Tuesday, January 23, 2018

Criminology key to reducing murders



‘TRAINING’: Acting Commissioner of Police Stephen Williams, left, and Insp Wayne Mystar during the weekly news briefing at Police Administration Building, Port of Spain yesterday. —Photo: AYANNA KINSALE

Mark Fraser

IT is almost impossible to completely eliminate murders in Trinidad and Tobago, but acting Police Commissioner Stephen Williams says the Police Service is doing everything in its power to bring the rate to such a level where it will no longer be a concern for citizens.

Among the initiatives being experimented with by the service is criminology training programmes, in which, as recent as Tuesday, all divisional and station commanders engaged in sessions related to homicide prevention, he said.

Williams said the training was facilitated by Cambridge University, with the sessions being carried out by Prof Lawrence Sherman, “one of the world’s most renowned criminologists”.

He made the announcement during yesterday’s police news briefing at the Police Administration Building in Port of Spain.

The acting Commissioner said it was understandable why the murder rate was of concern to citizens as it was “one of the crime types that has defied us over time”.

“While we see other crime types dropping, we have recognised, for the first quarter of 2014, compared to the first quarter of 2013, a 34 per cent reduction overall in serious crime. Some people will comment on issues about reduction, but we need to always recognise every time there is a crime it affects a citizen or citizens of our beloved country,” said Williams.

“So every time there is no crime there is a positive for the citizens of this country. If we have cut crime by 34 per cent there are many citizens who would have been victims of crime, but who were not, so it is a positive. It is not just built around the issue of murders, but we know about the interest around murders because where there is a murder, there is the loss of a life. It is a permanent termination of a person’s life, so it is a significant issue and concern.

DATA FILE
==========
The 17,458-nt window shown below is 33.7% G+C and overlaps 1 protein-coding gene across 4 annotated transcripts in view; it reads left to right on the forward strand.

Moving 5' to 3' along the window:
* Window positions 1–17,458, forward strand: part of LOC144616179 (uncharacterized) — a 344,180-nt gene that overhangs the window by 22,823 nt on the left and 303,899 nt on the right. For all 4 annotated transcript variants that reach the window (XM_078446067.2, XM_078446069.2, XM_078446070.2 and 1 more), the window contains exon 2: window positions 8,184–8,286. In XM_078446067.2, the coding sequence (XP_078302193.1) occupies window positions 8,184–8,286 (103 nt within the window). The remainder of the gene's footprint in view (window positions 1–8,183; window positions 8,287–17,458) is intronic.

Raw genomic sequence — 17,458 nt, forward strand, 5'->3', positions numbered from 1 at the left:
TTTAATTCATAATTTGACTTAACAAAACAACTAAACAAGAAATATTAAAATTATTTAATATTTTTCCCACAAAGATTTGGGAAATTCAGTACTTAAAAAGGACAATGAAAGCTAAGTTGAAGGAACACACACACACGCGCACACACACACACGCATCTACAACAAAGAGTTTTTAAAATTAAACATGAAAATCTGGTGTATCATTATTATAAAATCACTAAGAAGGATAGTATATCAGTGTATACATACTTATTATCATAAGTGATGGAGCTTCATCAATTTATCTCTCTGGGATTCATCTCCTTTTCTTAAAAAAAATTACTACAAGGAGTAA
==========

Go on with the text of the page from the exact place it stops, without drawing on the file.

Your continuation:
“In 2013, there was a 26 per cent reduction in serious crime and 30 per cent reduction in violent crimes and when we speak about violent crimes we speak about wounding, shootings, rapes, robberies and those crime types,” said Williams.

He said, starting next Monday and going through until May 1, Trinidad and Tobago will be hosting the annual Caribbean Conference for Police Commissioners, where commissioners from across the region will come together to find solutions to the issue of transnational crime.

Williams said transnational crime is central to gang activities as it includes drug and firearm trafficking, with 70 per cent of the murders taking place in this country annually being firearm-related.

Questioned on the detection rate of the Police Service when it came to murders, Williams said over the past few years “we have consistently operated within the band of 16 to 18 per cent”.

He said, after doing assessments regarding feedback from the public, some stakeholders shared information with the service that the citizenry will only begin being to think about being satisfied with the level of detection when the police are able to achieve a 40 per cent rate.